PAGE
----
With regards to freedom of speech, Turkey and China are almost at eye level. But the AKP’s recent crackdown on protesters is only the most obvious symptom of a creeping concentration of power that has been going on for several years.
Turkey transforms into a dictatorship. President Erdogan uses Islam to consolidate his power. So Turkey isn’t a democracy any more. Is Islam to blame for this?
The protests in Turkey are the result of the AKP’s authoritarian approach to democracy. But can they outlive their spontaneous roots and mature into a long-term oppositional force?
The eruption of protest in Istanbul and other Turkish cities expresses vigorous opposition to the politics of prime minister Recep Tayyip Erdoğan, and frustration over the lack of alternatives.
The on-going anti-government protests in Turkey demonstrate the pitfalls of majoritarian style democracy and the need for broader reforms to address underrepresented groups in the country.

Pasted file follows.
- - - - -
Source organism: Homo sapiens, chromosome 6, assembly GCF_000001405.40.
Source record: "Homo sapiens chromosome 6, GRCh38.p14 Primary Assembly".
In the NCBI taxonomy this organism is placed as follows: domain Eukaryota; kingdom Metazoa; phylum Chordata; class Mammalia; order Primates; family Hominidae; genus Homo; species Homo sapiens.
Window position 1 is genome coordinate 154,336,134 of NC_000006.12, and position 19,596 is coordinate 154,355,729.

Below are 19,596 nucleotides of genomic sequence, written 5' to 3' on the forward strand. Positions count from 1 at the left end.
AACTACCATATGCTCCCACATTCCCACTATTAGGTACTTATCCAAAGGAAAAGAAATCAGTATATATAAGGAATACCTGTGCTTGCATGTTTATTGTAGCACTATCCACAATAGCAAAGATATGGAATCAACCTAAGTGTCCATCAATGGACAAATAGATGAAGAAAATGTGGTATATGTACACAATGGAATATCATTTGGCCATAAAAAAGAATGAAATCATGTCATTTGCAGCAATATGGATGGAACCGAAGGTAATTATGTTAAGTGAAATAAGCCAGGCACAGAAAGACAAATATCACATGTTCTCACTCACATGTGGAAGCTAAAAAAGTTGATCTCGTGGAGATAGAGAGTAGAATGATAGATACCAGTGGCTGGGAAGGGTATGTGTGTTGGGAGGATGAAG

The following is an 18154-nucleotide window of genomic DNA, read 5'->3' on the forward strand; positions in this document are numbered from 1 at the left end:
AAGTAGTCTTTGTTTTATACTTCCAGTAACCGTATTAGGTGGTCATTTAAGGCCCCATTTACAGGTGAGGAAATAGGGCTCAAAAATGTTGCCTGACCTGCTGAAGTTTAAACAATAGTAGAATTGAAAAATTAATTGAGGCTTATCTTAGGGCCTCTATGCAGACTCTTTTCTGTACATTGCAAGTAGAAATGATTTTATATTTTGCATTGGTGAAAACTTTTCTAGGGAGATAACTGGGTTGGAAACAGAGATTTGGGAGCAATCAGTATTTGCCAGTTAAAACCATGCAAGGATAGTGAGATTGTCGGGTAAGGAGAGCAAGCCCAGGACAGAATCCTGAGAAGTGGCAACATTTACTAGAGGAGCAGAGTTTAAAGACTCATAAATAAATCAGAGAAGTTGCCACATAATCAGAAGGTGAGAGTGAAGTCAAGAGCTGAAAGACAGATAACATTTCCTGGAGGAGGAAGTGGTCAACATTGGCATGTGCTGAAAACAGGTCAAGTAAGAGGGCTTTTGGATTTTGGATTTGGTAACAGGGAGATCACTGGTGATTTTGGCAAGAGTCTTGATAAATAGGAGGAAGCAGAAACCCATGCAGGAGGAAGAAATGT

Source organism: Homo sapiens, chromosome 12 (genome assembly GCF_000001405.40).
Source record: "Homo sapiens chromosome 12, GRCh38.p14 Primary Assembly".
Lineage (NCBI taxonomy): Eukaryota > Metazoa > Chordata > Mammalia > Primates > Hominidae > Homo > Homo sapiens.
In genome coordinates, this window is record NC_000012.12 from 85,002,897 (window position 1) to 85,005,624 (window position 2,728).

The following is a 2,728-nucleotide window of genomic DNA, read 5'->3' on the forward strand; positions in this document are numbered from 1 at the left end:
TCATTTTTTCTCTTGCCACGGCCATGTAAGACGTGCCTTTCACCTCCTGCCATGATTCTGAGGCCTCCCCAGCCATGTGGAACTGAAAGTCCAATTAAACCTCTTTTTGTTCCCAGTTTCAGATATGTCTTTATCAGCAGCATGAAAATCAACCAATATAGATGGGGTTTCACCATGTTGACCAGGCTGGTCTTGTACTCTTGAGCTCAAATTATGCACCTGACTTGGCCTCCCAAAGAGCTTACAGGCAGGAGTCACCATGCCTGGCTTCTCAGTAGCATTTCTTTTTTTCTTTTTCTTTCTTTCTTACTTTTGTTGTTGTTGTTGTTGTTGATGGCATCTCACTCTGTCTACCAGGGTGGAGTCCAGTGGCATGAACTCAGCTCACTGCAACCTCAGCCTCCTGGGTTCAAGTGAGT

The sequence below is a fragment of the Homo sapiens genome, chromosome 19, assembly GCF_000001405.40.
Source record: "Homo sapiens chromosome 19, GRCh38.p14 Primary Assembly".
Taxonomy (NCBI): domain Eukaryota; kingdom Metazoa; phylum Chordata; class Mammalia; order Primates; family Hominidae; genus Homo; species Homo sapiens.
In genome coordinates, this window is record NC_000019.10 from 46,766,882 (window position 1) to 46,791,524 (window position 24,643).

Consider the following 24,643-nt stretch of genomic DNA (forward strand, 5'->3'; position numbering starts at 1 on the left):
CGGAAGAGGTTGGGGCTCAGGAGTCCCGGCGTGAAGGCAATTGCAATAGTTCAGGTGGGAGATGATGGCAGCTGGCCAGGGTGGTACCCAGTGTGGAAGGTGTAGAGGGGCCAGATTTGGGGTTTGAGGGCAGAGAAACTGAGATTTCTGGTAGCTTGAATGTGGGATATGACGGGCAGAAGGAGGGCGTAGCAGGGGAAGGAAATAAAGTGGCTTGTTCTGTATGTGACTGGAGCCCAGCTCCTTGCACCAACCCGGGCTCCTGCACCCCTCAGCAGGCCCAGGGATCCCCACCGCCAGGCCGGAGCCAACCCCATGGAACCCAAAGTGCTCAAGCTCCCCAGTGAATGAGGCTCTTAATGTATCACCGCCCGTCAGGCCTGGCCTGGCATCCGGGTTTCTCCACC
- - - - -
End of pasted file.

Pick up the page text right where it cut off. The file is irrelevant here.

Erdogan’s plans to redevelop Gezi Park have been scrapped, but the Turkish turmoil continues. While protesters want to break the chains of oppression, the government prepares for the final showdown. An eyewitness account.
Bedri Baykam has been an opposition leader in Turkey for more than twenty years. He talked with Martin Eiermann about the significance of the current protests, Turkey’s quest for EU membership, and what it takes to build the world’s best democracy.
On Saturday night, police started to evict protesters from Istanbul’s Gezi Park. But for Erdogan, it’s too little too late. The protests have turned from a fight over urban spaces into a fight against the government.
The future of the Turkish protest movement is unpredictable after the clearing of Taksim Square and Gezi Park– in contrast to the government’s reaction. As long as Erdogan remains in power, we can expect harsh police tactics and a narrow definition of democracy.